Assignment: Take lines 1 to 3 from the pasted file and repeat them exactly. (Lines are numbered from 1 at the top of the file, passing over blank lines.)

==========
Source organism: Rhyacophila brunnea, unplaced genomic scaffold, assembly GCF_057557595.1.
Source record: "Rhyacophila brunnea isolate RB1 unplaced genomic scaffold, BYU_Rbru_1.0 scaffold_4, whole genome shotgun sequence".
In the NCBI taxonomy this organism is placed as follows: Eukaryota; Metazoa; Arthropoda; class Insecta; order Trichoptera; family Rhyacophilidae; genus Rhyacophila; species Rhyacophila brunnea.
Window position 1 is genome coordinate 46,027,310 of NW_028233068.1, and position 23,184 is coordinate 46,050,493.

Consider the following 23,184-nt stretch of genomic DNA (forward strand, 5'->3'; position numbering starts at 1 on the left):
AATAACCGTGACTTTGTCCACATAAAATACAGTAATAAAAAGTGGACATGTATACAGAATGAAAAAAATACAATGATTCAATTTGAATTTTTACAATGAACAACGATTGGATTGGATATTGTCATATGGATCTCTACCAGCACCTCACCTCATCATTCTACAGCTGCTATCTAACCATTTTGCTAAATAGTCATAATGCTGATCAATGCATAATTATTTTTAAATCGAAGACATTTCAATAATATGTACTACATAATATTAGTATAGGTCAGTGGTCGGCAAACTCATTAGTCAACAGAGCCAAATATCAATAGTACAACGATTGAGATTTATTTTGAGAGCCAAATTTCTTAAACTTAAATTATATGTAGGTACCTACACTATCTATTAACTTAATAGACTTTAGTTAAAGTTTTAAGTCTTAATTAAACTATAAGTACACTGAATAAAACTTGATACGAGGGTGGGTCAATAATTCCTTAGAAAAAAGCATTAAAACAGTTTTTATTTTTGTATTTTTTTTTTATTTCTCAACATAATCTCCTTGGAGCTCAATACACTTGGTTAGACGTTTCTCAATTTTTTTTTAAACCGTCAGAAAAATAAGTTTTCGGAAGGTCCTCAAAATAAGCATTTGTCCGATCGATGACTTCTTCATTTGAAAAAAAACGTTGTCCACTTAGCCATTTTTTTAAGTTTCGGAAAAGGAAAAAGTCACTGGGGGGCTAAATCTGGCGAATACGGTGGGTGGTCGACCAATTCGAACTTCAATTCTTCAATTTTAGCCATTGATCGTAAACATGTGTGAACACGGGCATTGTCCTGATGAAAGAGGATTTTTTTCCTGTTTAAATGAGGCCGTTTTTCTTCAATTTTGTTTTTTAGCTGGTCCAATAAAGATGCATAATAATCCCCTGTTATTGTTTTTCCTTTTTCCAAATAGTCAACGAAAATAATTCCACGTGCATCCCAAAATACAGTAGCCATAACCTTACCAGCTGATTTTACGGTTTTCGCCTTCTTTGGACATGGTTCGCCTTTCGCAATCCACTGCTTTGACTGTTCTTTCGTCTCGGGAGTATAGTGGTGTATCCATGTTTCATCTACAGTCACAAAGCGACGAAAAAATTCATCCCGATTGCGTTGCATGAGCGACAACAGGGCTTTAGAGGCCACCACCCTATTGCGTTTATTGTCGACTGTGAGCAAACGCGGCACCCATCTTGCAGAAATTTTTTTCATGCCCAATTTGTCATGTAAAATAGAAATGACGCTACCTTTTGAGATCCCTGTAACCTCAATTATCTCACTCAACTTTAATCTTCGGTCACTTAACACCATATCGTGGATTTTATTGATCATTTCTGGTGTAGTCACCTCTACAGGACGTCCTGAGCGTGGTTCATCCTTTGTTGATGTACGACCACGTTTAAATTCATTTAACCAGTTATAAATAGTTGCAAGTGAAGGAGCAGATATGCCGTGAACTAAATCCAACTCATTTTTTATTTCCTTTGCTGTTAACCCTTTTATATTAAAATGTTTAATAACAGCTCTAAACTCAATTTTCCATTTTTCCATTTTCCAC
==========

Source organism: Rhyacophila brunnea, unplaced genomic scaffold, assembly GCF_057557595.1.
Source record: "Rhyacophila brunnea isolate RB1 unplaced genomic scaffold, BYU_Rbru_1.0 scaffold_4, whole genome shotgun sequence".
In the NCBI taxonomy this organism is placed as follows: Eukaryota; Metazoa; Arthropoda; class Insecta; order Trichoptera; family Rhyacophilidae; genus Rhyacophila; species Rhyacophila brunnea.